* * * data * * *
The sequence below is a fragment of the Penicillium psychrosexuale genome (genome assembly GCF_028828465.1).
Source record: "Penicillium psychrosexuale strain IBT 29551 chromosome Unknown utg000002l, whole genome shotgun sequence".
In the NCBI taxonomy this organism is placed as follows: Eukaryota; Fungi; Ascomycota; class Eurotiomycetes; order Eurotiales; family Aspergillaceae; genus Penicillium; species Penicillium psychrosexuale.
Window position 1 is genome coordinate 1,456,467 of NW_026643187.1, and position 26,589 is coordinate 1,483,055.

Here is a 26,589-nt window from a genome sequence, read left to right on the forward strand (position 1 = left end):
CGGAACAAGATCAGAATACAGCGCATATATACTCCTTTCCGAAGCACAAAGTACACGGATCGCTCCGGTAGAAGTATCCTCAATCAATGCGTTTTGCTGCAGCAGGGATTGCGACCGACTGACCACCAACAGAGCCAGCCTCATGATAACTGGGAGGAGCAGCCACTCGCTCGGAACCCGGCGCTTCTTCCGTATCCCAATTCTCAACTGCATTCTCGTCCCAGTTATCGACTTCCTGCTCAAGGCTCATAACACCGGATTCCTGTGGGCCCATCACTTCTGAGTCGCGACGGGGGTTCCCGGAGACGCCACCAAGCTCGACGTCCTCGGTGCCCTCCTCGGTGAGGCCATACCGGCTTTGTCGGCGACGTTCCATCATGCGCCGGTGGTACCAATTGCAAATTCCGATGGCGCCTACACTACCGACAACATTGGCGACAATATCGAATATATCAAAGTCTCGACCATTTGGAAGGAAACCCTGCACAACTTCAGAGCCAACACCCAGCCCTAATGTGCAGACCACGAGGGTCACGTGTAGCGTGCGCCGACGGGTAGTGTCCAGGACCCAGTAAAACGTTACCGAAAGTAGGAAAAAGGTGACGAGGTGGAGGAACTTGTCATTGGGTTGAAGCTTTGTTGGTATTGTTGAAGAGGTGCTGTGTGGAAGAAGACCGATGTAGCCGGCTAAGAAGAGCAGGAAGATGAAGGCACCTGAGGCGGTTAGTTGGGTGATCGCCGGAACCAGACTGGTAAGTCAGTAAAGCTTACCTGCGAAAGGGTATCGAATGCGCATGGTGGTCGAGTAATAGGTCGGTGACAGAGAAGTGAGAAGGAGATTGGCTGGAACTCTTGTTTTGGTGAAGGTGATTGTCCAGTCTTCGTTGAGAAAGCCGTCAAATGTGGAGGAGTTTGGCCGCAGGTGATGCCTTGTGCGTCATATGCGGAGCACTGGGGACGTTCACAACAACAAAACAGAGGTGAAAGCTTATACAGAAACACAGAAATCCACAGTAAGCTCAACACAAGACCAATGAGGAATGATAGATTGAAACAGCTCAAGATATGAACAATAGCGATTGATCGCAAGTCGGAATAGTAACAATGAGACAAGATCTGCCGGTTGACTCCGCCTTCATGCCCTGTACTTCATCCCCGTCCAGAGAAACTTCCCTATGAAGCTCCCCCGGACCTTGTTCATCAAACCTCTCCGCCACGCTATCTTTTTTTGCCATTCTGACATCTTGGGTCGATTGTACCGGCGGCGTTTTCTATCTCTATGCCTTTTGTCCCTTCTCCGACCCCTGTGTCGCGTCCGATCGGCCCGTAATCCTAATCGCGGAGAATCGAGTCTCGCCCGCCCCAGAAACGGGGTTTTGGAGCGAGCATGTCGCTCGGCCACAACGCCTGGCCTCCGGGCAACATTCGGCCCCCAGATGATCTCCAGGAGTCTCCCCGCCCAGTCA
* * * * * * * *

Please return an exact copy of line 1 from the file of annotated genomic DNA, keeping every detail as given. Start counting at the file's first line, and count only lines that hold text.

The sequence below is a fragment of the Penicillium psychrosexuale genome (genome assembly GCF_028828465.1).